Type 1 vs. Type 2 Diabetes: Symptoms, Treatment & Prevention

By The Captain October 22, 2020

Wellness Captain Type 1 vs. Type 2 Diabetes

Type 1 and Type 2 Diabetes: Causes

So now we know how to detect each type of diabetes. But what causes this illness and why is it so common nowadays? Let’s find out.


Type 1 diabetes

Your immune system is designed to fight off any external threat including bacteria and viruses. When type 1 diabetes strikes, your body mistakes healthy cells for dangerous invaders. As a consequence, your immune system starts destroying beta cells in the pancreas, which are crucial for producing insulin.

When there are no beta cells left in the pancreas – you guessed right – your body can no longer produce insulin on its own.

So far, researchers still couldn’t figure out why the immune system starts seeing beta cells as a threat.


Type 2 diabetes

In people with type 2 diabetes, things are a bit different. Here, the body is still able to produce insulin, but it can’t use it properly.

Once again, specialists are still unsure what causes this change inside the body, but they suspect that some environmental factors are to blame (such as sedentarism and excess weight). Other possible causes might be related to genetics and pollution.

Because your body can’t use insulin correctly, the pancreas will keep producing additional quantities to compensate and regain balance. In time, the excess of insulin accumulates into the bloodstream creating a dangerous spike in glucose levels.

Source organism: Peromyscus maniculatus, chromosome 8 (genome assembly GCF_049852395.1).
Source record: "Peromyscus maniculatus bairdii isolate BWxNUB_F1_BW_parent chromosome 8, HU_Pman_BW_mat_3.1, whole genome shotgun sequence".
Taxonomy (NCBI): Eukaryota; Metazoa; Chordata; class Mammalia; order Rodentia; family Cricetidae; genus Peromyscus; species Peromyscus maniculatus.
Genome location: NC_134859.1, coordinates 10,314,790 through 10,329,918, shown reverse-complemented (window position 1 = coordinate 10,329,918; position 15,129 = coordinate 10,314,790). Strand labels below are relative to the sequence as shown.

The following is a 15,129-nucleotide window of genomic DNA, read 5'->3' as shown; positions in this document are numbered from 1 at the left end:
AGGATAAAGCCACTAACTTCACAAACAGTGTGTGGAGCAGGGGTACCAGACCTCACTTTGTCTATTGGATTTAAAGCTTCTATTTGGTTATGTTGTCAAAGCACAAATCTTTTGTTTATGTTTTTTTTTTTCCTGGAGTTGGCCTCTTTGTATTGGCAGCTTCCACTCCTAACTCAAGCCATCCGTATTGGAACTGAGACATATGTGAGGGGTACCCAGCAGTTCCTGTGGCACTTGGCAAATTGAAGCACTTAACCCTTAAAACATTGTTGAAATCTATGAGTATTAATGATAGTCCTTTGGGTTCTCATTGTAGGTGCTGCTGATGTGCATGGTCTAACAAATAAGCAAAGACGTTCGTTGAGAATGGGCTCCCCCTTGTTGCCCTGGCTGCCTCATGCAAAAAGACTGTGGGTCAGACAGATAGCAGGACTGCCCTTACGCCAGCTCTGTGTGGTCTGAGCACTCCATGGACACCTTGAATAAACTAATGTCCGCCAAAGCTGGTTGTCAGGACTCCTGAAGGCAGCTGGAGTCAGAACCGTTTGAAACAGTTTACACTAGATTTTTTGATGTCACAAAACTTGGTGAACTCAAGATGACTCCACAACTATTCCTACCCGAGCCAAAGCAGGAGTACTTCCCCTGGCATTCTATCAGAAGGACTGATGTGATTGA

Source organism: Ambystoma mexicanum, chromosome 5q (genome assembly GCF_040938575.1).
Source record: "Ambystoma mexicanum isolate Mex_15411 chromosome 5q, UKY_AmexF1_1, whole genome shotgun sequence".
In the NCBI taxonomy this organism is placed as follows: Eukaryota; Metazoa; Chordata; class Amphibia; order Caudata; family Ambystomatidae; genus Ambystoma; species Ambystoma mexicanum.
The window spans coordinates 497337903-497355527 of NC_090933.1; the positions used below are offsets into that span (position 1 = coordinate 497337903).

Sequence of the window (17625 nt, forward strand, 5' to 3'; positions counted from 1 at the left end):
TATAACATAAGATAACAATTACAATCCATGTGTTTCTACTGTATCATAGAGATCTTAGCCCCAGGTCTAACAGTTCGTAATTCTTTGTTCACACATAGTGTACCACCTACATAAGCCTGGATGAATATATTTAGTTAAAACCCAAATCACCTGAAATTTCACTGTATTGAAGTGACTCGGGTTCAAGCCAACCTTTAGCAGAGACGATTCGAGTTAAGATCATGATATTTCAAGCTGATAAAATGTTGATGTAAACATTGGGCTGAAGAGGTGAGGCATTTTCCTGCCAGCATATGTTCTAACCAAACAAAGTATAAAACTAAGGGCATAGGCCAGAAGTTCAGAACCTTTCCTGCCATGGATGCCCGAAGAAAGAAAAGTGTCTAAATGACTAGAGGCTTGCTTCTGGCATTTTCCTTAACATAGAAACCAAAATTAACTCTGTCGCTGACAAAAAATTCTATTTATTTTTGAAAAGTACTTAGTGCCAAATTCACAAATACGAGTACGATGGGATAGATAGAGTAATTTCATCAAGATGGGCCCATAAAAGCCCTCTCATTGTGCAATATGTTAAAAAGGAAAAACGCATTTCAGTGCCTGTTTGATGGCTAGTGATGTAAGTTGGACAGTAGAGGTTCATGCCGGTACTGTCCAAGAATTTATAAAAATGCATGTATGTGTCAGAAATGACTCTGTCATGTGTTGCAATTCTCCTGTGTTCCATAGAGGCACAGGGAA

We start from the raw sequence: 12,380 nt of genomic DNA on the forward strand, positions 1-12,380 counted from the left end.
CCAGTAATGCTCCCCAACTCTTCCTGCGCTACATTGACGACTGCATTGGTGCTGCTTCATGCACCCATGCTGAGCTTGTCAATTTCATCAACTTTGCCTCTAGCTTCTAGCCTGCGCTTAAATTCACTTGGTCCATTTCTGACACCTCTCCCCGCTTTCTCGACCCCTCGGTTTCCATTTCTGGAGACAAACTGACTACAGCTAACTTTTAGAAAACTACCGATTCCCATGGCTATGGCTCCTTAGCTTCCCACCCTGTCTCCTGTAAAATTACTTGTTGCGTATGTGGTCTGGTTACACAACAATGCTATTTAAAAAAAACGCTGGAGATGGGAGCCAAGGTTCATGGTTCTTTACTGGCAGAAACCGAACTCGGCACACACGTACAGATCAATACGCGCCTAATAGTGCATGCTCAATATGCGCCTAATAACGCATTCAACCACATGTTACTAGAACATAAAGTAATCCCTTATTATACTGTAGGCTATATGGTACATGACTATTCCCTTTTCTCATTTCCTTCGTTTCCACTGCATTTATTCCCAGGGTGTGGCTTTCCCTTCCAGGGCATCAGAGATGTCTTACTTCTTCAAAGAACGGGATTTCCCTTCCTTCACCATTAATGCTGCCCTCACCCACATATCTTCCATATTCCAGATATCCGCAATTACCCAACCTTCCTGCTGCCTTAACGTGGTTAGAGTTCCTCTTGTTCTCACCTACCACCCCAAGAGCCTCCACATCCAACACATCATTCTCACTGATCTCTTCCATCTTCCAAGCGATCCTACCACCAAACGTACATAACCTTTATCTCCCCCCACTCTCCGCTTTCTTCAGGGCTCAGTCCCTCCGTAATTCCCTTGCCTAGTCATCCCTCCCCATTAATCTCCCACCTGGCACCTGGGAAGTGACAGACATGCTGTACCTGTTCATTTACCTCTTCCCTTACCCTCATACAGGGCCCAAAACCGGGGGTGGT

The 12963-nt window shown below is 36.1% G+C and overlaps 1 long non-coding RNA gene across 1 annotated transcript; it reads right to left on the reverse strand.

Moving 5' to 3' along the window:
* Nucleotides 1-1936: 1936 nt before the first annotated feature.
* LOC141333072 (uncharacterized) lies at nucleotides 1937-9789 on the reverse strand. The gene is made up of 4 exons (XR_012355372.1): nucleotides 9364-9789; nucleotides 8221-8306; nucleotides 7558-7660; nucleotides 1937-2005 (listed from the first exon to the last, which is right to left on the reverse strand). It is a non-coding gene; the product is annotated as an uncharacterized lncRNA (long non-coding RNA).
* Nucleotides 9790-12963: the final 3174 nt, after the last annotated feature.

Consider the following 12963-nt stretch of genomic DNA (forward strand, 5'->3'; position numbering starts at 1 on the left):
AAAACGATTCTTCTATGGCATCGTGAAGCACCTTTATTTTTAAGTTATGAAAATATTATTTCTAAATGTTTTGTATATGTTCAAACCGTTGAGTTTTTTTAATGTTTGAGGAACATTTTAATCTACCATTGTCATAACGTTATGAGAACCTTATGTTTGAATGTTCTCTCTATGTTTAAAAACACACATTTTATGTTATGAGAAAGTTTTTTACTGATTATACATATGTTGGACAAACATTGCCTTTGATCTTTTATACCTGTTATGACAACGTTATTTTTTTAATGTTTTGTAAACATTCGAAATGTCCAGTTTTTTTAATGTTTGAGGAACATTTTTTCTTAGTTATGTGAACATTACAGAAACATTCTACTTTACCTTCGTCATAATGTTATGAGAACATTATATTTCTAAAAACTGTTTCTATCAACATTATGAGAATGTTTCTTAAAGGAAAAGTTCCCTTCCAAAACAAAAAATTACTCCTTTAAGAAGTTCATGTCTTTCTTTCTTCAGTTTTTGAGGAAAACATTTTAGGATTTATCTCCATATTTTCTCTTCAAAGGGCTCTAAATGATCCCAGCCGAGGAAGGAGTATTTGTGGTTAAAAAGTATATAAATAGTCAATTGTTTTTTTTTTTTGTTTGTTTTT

Type 1 and type 2 diabetes: risk factors

While type 1 diabetes can’t be prevented, it’s still useful to know the main risk factors:

  • Family history: if a parent or a sibling has been diagnosed with type 1 diabetes, there’s more likely that you will suffer from this illness as well.
  • Age: As I mentioned earlier on, this type of diabetes is more common in children and adolescents.
  • Geography: Apparently, type 1 diabetes is considerably more commonly encountered when you live further away from the equator.


Type 2 diabetes, on the other hand, is heavily influenced by the lifestyle choices you make over the years. The most prevalent risk factors are:

  • Prediabetes (slightly higher blood sugar levels than usual)
  • Obesity or being overweight
  • Sedentarism
  • Having a close family member diagnosed with type 2 diabetes
  • Being older than 45
  • Having Polycystic Ovarian Syndrome (PCOS)
  • Having suffered from gestational diabetes (diabetes developed during pregnancy)


Type 1 and type 2 diabetes: Diagnosis

The most common way of diagnosing type 1 and type 2 diabetes is by performing a glycated hemoglobin (A1C) test.

This test allows a specialist to analyze your average blood sugar levels for a period of two to three months. The procedure involves your doctor giving you a small finger prick, which is entirely harmless.

The higher your average blood sugar levels are, the higher your A1C level becomes. If the test results indicate an A1C level higher than 6.5, then you receive the diagnosis of diabetes.


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